#89 / Editorial

Who does Kafka belong to? We know the story, which has become legendary: before his death in 1924, Kafka wrote a testament letter to his friend Max Brod asking him to “burn without restriction” all his manuscripts. Brod went against his wishes and became the heir, the editor, and the first guardian of Kafka’s posterity, dedicating part of his life to making his friend’s work known. And indeed, in the space of a few decades, a small, unknown Jewish author from Prague became one of the most important literary figures of the 20th century. Benjamin Balint had devoted a breathtaking investigation – Kafka’s Last Trial:The Case of a Literary Legacy (W.W. Norton, 2018) – to the fate of these manuscripts: their departure from Europe in 1939, their survival in Israel where they were taken by Max Brod, and their legacy to Brod’s mistress Esther Hoffe, who left them to her own daughter Eva. Successive transmissions which, from the 1970s onwards, were contested: first by the Israeli National Library, then by the German Literary Archives in Marbach. The case went all the way to the Israeli Supreme Court. Starting with Benjamin Balint’s book, Philippe Zard looks back at what he reads as a “literary-political thriller, set against a backdrop of legal conflict and a war of memory” in which Europe (in this case Germany) and Israel symbolically fought over the final destination of the archives of the author of The Trial.

As we wait for the release on Netflix of the third season of the Turkish series Kulüp [The Club] – a look at the history of the Jewish community in Istanbul in the 1950s – K. looks back this week at this programme shot in Ladino, in which dozens of Turkish Jews played. An unprecedented visibility was given to a minority in a country where Jews are more generally represented in a caricatured and malicious way. The text by François Azar recalls how the Jews of Turkey have gone from 100,000 people at the beginning of the century to 10,000 today, and sets the series in its historical context. He thus focuses on one of the last Jewish communities in the Muslim world, which seems to be on borrowed time today.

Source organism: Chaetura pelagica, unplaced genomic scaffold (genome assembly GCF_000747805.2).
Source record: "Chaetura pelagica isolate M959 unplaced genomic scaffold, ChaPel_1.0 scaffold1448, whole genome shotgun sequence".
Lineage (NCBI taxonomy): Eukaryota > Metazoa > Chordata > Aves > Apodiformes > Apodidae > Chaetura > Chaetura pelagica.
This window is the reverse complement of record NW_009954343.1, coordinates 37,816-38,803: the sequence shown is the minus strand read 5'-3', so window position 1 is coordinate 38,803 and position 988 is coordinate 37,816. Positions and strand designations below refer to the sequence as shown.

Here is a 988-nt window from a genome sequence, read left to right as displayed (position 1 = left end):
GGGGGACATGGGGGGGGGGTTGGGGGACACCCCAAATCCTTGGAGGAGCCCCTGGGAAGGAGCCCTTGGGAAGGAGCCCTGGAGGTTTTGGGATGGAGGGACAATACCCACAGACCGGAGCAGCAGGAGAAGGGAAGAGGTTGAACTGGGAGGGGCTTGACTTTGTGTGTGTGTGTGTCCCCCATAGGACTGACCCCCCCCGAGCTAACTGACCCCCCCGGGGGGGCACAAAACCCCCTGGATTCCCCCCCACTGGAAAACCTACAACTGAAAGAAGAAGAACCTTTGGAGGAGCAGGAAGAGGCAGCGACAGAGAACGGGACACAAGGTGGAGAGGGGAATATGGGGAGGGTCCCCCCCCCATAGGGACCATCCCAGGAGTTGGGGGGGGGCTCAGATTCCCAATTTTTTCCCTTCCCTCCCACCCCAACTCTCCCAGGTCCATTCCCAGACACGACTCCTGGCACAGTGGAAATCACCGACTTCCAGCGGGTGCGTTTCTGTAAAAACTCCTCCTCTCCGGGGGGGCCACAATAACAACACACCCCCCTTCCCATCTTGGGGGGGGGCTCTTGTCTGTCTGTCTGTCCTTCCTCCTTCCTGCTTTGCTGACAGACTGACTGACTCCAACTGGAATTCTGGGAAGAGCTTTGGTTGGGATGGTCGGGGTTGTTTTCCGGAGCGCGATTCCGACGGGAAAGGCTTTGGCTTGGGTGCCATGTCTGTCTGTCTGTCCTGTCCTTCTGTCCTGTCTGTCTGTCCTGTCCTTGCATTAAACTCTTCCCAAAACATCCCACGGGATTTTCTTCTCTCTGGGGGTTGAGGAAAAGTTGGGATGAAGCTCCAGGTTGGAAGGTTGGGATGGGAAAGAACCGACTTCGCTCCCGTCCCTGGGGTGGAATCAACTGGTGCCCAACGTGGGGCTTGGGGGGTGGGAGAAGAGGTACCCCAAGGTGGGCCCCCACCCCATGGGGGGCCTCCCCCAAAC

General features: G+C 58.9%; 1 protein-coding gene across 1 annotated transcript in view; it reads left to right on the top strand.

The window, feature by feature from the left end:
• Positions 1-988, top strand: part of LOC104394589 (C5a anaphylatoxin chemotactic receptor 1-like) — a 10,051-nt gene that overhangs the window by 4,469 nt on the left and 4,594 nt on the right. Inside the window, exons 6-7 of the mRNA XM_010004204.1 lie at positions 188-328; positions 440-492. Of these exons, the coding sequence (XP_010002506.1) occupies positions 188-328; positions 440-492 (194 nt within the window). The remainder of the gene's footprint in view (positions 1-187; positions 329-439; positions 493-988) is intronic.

The third article in K. this week is a testimony – a personal and intimate account, but one that touches on the history of a language and its dispersed community. Who are the Judeo-Spanish? Alain de Tolédo tells how his particular ancestry, at first poorly understood, became a motif of his life.

The story is well known: Kafka asked his friend Max Brod to destroy his manuscripts. Not only did Max Brod not do so, but he became the guardian of the writer’s memory, his biographer and publisher, the owner of most of his manuscripts – which he took to Israel. Who owns all these archives today? In his book-investigation, Benjamin Balint followed the events surrounding Kafka’s manuscripts, from the political and literary quarrels to the judicial outcome. Philippe Zard returns for K. to the story of a misheritage.

There were 100,000 Turkish Jews at the beginning of the century, but now there are only 10,000. One of the last Jewish communities in the Muslim world, faced with new challenges, seems to be on the verge of collapse. François Azar looks back at the history of a minority that has traditionally cultivated kayadez (discretion in the public space) but that plans to make itself more visible in Turkish society.

When he was a child, Alain de Toledo thought that “Spanish” meant “Jewish”. Then, he realized that the Spanish he spoke at home was not the same as the one he was taught at school… In his story for K., through the evocation of his family’s destiny and the gradual awareness of the fate to which he belongs, he recounts what makes the singularity of a language and of the group of those who have carried it to the present day.

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Thanks to the Paris office of the Heinrich Böll Foundation for their cooperation in the design of the magazine’s website.